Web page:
I kept going out, but it wasn’t as much fun anymore. Too much tension in the air, too many people picking at one another. Anyone who started hanging around—as I had, when I first got involved with this artsy set—was looked at suspiciously, instead of being welcomed or appreciated. And that attitude didn’t help the scene at all. The openings and the galas and events were less welcoming, less fun. Fewer people showed up. Regulars found new places to go. Quarrels got nastier.

One evening, shortly before I left the city for good, I went to a poetry reading and later saw Gil at an art opening. He was friendlier than ever. Had he missed me over the last few weeks? Or were there fewer people to try to meet that night? I didn’t ask. I was too glad to see him.

“Enough,” he said, after an hour of looking at drab landscapes. “I know just the place to go to brighten up our evening.”

Off we went to a new club. “Timothy’s latest venture,” Gil said. “I think he’s learned from his past mistakes and has finally found a cuisine that he can actually cook.”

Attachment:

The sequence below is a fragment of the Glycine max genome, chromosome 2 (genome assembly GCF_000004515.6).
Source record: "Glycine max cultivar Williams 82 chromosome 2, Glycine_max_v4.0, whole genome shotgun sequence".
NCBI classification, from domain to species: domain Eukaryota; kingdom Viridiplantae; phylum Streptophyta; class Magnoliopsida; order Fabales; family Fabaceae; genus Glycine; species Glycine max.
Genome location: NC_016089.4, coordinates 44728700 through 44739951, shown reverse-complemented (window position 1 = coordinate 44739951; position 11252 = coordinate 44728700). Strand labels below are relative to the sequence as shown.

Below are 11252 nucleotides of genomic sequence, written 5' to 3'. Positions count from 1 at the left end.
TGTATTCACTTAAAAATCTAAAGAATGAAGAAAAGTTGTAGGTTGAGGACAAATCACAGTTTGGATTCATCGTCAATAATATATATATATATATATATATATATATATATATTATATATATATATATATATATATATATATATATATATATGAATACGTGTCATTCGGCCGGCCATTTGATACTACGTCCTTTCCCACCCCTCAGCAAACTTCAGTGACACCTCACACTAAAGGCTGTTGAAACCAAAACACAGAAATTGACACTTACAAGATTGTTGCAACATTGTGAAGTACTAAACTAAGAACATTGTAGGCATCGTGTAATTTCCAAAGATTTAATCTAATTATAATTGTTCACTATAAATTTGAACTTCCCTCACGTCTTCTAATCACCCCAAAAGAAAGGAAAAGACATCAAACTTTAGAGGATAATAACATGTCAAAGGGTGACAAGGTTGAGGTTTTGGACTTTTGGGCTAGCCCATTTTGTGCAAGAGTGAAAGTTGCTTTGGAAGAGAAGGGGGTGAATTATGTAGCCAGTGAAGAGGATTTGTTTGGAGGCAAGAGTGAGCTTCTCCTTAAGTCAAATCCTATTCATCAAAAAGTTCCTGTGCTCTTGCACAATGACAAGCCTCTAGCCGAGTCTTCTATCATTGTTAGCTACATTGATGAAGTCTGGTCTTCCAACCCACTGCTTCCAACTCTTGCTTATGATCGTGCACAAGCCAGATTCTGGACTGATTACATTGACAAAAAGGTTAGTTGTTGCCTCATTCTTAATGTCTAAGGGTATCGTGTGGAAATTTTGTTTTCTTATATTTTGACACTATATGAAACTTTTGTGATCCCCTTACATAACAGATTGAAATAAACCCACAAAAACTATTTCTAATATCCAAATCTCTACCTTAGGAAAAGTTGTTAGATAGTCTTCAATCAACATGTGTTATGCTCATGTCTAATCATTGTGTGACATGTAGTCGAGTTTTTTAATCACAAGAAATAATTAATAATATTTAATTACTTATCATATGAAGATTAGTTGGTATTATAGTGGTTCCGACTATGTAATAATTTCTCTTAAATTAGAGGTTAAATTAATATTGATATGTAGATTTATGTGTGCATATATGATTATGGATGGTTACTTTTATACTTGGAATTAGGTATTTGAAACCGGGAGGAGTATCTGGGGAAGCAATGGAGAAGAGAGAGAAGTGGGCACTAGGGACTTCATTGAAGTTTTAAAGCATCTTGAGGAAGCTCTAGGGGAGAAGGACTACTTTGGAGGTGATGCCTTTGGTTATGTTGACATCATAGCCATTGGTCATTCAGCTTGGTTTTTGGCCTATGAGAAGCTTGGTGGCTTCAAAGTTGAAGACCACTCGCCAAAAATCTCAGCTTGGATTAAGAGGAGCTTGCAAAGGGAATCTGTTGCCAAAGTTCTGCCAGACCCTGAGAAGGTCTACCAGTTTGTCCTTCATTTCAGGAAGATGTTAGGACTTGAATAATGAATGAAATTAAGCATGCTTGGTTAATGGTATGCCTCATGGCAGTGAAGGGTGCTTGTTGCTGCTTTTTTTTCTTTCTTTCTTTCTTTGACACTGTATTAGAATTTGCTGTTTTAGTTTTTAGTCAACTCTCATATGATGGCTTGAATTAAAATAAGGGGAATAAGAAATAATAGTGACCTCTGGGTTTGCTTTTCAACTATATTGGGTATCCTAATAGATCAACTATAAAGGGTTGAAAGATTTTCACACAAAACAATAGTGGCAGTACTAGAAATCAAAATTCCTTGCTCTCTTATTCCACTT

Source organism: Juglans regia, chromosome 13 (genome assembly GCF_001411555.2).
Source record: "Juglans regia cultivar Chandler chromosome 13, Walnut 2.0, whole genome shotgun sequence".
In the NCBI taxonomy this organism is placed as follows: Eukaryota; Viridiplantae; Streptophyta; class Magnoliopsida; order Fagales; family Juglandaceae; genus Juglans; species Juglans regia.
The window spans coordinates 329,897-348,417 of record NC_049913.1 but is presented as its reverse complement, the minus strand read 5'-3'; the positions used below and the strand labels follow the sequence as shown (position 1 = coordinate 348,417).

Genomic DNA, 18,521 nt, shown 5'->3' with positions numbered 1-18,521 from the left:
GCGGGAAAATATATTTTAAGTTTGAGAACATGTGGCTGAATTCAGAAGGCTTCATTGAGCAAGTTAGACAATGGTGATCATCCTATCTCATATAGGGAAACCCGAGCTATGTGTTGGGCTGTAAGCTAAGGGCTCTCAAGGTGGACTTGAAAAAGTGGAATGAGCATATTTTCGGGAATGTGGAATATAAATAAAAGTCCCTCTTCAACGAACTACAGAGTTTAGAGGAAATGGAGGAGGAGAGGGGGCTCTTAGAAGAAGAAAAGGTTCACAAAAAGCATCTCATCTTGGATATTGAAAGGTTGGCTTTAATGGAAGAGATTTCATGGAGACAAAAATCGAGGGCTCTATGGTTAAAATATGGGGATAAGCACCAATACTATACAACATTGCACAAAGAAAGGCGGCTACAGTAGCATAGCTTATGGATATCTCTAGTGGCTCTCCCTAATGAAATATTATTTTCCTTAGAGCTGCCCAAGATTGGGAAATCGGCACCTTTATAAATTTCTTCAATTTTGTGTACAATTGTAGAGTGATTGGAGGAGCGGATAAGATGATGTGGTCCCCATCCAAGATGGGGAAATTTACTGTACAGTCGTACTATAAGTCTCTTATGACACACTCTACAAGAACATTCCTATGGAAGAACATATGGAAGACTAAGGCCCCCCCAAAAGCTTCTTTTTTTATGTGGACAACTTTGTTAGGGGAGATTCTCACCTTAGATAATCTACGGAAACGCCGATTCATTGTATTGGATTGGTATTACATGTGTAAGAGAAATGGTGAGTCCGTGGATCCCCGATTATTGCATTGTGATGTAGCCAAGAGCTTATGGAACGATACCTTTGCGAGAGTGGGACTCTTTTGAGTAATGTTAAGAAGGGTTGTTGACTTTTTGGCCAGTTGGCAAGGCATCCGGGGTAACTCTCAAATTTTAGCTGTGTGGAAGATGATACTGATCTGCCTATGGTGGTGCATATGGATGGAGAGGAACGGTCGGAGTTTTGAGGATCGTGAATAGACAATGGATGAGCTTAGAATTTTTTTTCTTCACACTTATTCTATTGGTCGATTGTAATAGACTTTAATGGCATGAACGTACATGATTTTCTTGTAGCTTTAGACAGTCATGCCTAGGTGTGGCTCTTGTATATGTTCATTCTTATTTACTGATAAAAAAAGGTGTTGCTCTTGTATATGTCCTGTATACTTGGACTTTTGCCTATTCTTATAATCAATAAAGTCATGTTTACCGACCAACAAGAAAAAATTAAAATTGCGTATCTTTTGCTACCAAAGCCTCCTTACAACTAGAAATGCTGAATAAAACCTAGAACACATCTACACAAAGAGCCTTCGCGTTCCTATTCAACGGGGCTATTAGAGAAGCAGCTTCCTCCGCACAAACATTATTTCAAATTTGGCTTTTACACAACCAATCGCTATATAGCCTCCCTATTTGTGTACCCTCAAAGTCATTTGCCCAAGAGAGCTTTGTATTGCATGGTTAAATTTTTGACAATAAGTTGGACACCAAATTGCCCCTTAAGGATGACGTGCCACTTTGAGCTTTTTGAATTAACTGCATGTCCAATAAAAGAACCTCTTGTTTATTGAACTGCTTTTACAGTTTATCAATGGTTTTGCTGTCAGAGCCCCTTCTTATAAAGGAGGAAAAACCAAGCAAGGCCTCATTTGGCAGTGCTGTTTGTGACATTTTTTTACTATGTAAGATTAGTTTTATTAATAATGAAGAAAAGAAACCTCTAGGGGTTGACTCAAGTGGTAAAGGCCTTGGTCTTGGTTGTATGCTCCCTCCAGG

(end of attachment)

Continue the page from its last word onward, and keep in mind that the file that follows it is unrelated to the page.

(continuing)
I laughed at that and later thought that maybe Gil was right. The food was better than at Timothy’s last three restaurants, and the prices not much higher. But anything would have tasted good that night in Gil’s company. I had been lonely lately, dissatisfied at work, anxious every time I went out alone.

And then we heard some raised voices. “I asked for a ninety-five wine, you dimwit,” shouted the poet I had heard not two hours before. “Not this undrinkable ninety-eight.”

“Oh, no sir,” came a waiter’s cool voice. “This is the ninety-five. You checked the label yourself.”

“For all I knew you switched the labels before you brought it out,” the poet screamed. “I demand to see the owner.”